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As Market Values Fall, Malls Seek Lower Tax AssessmentsLock Icon

6 min read

Two Arkansas malls are challenging their 2017 property assessments, saying they are millions of dollars too high, a move that could become a trend as market values fall for malls and department stores struggling to attract shoppers.

The owners of the Northwest Arkansas Mall in Fayetteville and the Hot Springs Mall have appealed their assessments in their respective circuit courts, and legislation passed last year by the Arkansas General Assembly could lend them support.

Documents filed in the appeals suggest both malls are stumbling.

Sears recently closed its store at Northwest Arkansas Mall, leaving two anchors: Dillard’s and J.C. Penney. The mall’s net income in 2016 was $4.4 million, down nearly 25 percent from the previous year, according to documents the mall’s owners filed in Washington County Circuit Court. The lawsuit said the market value of the property should be $39.5 million, not the $63.6 million calculated in the assessment.

In Garland County, 22 of 60 storefronts in the Hot Springs Mall are vacant, according to the mall’s website. It still has its three anchors of Dillard’s, J.C. Penney and Sears. It argues that its assessed value should be $6 million, not the $10 million value placed on it in November by Garland County.

Bryan Reis of Hot Springs, the attorney for Rockstep Capital Opportunity Fund LLC, which owns the Hot Springs Mall, didn’t return a call.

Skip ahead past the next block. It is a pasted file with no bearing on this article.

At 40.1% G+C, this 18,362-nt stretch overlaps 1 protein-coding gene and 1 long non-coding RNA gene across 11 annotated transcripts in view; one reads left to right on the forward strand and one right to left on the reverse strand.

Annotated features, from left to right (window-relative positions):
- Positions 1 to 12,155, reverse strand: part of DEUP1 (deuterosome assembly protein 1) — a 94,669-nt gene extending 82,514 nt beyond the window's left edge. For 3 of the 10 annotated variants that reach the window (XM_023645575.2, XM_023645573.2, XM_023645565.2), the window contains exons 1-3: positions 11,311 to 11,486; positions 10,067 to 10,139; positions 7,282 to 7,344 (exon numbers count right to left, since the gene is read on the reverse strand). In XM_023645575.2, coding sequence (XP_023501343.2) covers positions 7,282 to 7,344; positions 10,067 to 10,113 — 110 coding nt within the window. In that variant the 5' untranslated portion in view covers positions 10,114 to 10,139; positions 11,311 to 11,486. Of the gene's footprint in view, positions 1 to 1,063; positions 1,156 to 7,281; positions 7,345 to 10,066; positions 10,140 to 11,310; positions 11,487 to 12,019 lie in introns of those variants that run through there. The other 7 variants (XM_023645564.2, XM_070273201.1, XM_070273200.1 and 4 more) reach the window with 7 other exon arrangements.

Attorney J. Douglas Gramling of Fayetteville, who represents the investors from Great Neck, New York, who own the Northwest Arkansas Mall, said he couldn’t comment unless he received permission from his clients.

Brandon Svec, a market economist, finds the malls’ trends troubling. He is with the CoStar Group Inc. of Washington, which provides commercial real estate information.

Once an anchor closes, he said, it becomes “extremely difficult” to find another retailer to rent the space. “That is going to put a substantial dent in the operating revenue of the mall” and in the “long-term viability of the location for retail,” he said.

When it was announced in November that Sears was closing its doors in the Northwest Arkansas Mall, the mall’s value dropped, Svec said. The Sears closing is also likely to lower the value of nearby retail properties, Svec said.

“Not only will that mall be worth less, but you could make a case that really any retail within that immediate trade corridor also will be worth less because there’s going to be substantially less [customer] flow,” Svec said.